Osteonecrosis and osteoporosis are frequent adverse effects of glucocorticoid therapy of systemic lupus erythematosus (SLE). Idiopathic osteonecrosis (ION) of the femoral head occurs in 3–40% of patients receiving glucocorticoid, and can also develop in other bones. Higher doses of glucocorticoid and steroid pulse therapy are considered to be risk factors for ION of the femoral head. To analyze these risk factors, it seems important to detect early changes in the femoral head by magnetic resonance imaging and to monitor early clinical events attributable to steroid therapy. Prophylaxis with statins and warfarin remains debatable. The use of glucocorticoid is increase the risk of bone fractures. Bisphosphonate (BP) is used for its prevention and treatment of osteoporosis. Atypical femoral fracture (AFF) has been recently recognized as a complication associated with BP use. AFF is considered to be a form of stress fracture; localized periosteal thickening of the lateral cortex is often present at the fracture site. The thickening has been recently recognized as a complication associated with the use of antiresorptive agents such as BP and denosumab. As long-term BP/glucocorticoid use is a risk factor for beaking in patients with SLE , temporary withdrawal of BP administration should be considered.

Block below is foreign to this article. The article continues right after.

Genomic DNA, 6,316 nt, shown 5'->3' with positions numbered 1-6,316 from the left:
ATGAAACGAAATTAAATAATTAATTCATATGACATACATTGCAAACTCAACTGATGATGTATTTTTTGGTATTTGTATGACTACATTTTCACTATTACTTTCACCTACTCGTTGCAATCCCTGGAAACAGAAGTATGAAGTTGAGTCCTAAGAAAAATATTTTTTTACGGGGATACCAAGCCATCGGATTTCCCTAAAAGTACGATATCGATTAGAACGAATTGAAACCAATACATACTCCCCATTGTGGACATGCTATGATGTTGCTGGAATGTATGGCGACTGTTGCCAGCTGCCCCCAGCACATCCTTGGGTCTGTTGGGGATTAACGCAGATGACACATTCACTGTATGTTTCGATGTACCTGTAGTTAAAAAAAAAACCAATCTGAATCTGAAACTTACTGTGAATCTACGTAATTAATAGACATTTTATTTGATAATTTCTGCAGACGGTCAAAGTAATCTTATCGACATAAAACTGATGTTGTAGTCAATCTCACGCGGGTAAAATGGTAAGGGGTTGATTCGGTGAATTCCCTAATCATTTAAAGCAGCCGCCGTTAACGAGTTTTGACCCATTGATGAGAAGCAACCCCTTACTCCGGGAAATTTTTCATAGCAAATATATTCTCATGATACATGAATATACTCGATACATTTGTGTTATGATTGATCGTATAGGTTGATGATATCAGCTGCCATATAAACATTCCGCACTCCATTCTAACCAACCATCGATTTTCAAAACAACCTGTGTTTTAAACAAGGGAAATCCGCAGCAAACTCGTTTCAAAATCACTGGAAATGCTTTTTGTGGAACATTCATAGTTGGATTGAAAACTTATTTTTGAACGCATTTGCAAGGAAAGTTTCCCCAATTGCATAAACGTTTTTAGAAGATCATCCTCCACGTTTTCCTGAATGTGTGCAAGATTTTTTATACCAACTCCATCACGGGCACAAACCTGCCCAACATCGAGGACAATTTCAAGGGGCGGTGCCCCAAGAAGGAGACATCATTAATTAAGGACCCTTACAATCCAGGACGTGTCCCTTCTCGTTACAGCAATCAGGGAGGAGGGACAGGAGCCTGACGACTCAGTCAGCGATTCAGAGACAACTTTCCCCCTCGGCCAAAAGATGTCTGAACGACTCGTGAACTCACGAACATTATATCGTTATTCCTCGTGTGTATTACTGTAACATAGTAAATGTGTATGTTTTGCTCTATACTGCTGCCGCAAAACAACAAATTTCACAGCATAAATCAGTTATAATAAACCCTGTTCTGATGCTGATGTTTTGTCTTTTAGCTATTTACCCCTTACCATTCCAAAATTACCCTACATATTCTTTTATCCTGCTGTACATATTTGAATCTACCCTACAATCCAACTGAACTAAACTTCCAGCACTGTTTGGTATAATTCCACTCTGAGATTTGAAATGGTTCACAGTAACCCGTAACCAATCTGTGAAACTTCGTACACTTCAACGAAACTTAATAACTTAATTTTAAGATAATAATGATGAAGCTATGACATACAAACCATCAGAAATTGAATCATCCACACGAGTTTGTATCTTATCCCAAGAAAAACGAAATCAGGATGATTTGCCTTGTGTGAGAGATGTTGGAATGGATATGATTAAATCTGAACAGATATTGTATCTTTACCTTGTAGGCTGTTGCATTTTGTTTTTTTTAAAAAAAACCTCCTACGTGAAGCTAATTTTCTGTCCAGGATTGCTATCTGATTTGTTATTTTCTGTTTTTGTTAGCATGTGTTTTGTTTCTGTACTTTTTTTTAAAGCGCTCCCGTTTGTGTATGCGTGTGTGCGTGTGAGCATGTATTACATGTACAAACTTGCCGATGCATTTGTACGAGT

Part of the book: Lupus